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Title: Participant acceptability of exercise in kidney disease (PACE-KD): a feasibility study protocol in renal transplant recipients
Authors: Bishop, Nicolette
Billany, Roseanne
Smith, Alice C.
Issue Date: 2017
Publisher: BMJ Publishing © Article author(s)
Citation: BISHOP, N., BILLANY, R. and SMITH, A.C., 2017. Participant acceptability of exercise in kidney disease (PACE-KD): a feasibility study protocol in renal transplant recipients. BMJ Open, 7 (9), e017494.
Abstract: Introduction Cardiovascular disease (CVD) is a major cause of mortality in renal transplant recipients (RTRs). General population risk scores for CVD underestimate the risk in patients with chronic kidney disease (CKD) suggesting additional non-traditional factors. Renal transplant recipients also exhibit elevated inflammation and impaired immune function. Exercise has a positive impact on these factors in patients with CKD but there is a lack of rigorous research in RTRs, particularly surrounding the feasibility and acceptability of high-intensity interval training (HIIT) versus moderate-intensity continuous training (MICT) in this population. This study aims to explore the feasibility of three different supervised aerobic exercise programmes in RTRs to guide the design of future large-scale efficacy studies. Methods and analysis Renal transplant recipients will be randomised to HIIT A (16min interval training with 4, 2 and 1min intervals at 80%–90% of peak oxygen uptake (VO2 peak)), HIIT B (4×4min interval training at 80%–90% VO2peak) or MICT (~40min cycling at 50%–60% VO2peak) where they will undertake 24 supervised sessions (approximately thrice weekly over 8 weeks). Assessment visits will be at baseline, midtraining, immediate post-training and 3 months post-training. The study will evaluate the feasibility of recruitment, randomisation, retention, assessment procedures and the implementation of the interventions. A further qualitative sub-study QPACE-KD (Qualitative Participant Acceptability of Exercise in Kidney Disease) will explore patient experiences and perspectives through semistructured interviews and focus groups. Ethics and dissemination All required ethical and regulatory approvals have been obtained. Findings will be disseminated through conference presentations, public platforms and academic publications. Trial registration number Prospectively registered; ISRCTN17122775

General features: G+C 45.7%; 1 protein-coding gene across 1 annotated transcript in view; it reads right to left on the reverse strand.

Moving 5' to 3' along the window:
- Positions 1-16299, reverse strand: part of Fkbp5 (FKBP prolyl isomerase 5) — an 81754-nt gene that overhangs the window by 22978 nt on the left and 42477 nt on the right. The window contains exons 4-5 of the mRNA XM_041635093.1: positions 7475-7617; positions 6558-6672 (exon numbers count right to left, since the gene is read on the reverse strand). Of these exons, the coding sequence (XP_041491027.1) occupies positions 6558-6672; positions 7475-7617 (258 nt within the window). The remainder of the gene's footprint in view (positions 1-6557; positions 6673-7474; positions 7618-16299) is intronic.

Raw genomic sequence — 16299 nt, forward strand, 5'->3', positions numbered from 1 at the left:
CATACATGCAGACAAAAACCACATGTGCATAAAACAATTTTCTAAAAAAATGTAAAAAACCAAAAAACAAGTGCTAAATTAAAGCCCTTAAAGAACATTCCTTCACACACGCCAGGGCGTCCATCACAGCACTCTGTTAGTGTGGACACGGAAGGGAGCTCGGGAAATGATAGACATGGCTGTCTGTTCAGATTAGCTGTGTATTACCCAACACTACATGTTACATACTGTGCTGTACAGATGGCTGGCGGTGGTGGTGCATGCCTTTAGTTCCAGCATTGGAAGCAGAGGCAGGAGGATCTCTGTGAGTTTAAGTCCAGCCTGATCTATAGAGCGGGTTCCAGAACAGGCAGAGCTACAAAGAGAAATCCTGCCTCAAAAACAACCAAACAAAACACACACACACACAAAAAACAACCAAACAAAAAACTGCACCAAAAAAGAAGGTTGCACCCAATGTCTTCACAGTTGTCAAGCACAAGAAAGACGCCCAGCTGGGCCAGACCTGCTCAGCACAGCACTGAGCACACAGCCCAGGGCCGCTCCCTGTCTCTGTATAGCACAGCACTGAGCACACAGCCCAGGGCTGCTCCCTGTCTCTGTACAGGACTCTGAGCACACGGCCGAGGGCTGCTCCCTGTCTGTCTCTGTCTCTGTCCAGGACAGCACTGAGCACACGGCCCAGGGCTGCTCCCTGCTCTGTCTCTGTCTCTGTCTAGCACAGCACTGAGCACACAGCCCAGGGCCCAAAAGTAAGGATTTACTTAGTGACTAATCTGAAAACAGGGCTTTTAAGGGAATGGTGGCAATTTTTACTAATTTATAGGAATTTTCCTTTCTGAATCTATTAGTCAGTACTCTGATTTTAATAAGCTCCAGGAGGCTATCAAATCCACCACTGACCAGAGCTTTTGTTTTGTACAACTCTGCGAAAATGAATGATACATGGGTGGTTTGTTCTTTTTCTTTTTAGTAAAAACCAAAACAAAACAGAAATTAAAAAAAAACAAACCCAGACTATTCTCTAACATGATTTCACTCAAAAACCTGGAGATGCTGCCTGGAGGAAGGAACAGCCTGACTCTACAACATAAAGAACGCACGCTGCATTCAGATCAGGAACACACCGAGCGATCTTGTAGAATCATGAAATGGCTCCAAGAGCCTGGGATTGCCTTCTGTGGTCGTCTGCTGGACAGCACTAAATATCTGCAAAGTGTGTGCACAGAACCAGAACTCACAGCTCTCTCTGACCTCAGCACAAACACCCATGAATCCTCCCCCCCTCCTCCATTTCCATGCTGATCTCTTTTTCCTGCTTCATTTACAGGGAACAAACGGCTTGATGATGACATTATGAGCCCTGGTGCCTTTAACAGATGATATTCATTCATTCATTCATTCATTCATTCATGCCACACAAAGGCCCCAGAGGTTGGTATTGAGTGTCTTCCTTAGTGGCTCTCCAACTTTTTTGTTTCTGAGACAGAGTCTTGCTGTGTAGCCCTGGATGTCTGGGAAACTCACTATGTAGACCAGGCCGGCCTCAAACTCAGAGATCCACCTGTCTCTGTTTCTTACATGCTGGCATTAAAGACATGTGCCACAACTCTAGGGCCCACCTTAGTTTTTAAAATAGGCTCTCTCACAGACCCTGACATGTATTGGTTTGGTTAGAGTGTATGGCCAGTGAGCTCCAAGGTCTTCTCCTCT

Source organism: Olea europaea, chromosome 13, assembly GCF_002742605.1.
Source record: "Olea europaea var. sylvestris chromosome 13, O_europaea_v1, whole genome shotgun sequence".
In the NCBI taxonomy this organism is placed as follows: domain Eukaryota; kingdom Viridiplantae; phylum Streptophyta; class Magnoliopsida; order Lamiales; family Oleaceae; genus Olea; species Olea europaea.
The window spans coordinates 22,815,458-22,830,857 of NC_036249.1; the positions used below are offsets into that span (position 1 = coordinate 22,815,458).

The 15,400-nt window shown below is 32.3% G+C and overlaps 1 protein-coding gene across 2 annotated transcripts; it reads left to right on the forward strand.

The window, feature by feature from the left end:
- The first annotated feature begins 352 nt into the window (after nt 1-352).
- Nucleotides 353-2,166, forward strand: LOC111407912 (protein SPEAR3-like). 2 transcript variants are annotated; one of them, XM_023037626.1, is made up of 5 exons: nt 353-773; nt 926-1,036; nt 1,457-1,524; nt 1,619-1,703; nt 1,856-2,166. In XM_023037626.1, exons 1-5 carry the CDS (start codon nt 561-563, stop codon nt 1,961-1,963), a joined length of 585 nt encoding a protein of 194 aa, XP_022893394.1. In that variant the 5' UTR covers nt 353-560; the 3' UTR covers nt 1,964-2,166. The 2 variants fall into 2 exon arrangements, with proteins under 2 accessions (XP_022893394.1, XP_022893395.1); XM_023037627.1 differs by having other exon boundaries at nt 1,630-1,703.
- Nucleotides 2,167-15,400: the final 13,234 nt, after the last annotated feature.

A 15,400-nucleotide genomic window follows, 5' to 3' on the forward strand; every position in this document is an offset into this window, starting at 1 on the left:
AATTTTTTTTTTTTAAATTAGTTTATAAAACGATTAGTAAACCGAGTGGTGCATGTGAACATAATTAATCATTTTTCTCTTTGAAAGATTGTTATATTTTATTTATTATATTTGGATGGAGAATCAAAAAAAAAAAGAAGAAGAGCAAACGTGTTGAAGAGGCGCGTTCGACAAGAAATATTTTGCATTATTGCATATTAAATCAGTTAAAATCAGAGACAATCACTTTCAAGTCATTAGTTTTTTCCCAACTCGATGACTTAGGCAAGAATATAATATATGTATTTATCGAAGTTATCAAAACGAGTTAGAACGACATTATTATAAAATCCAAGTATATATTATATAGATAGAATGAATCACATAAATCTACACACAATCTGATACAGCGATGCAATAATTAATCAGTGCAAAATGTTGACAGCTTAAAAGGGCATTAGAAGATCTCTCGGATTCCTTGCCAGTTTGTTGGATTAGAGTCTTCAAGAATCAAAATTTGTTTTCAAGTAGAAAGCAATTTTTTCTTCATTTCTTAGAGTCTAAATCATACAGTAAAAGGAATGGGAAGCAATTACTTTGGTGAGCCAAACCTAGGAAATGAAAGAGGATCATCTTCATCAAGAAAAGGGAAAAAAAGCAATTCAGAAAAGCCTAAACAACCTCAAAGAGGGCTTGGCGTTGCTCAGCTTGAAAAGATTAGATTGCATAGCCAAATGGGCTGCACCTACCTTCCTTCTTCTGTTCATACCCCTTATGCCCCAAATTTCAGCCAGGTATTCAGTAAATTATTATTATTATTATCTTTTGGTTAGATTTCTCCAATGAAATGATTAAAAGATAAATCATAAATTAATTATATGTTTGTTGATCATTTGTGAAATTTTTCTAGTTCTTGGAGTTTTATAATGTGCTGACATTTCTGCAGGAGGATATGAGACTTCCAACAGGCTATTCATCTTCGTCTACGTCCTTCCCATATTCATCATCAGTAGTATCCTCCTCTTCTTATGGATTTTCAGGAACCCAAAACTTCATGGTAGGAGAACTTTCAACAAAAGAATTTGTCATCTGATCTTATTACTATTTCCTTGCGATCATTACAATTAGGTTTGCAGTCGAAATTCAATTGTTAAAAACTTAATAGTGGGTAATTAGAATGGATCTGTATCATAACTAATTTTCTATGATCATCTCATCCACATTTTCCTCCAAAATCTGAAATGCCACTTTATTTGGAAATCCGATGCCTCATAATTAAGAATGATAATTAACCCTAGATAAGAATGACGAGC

Description: This is an Open Access Article. It is published by BMJ Publishing under the Creative Commons Attribution 4.0 International Licence (CC BY). Full details of this licence are available at: http://creativecommons.org/licenses/by/4.0/
Sponsor: This study is jointly funded by Heart Research UK grant number RG2650/15/18, the Stoneygate Trust and the Engineering and Physical Sciences Research Council (EPSRC) Antimicrobial Resistance (AMR) grant. The research was supported by the National Institute for Health Research (NIHR) Leicester Biomedical Research Centre.
Version: Published
DOI: 10.1136/bmjopen-2017-017494
URI: https://dspace.lboro.ac.uk/2134/26692
Publisher Link: https://doi.org/10.1136/bmjopen-2017-017494
ISSN: 2044-6055
Appears in Collections:Published Articles (Sport, Exercise and Health Sciences)

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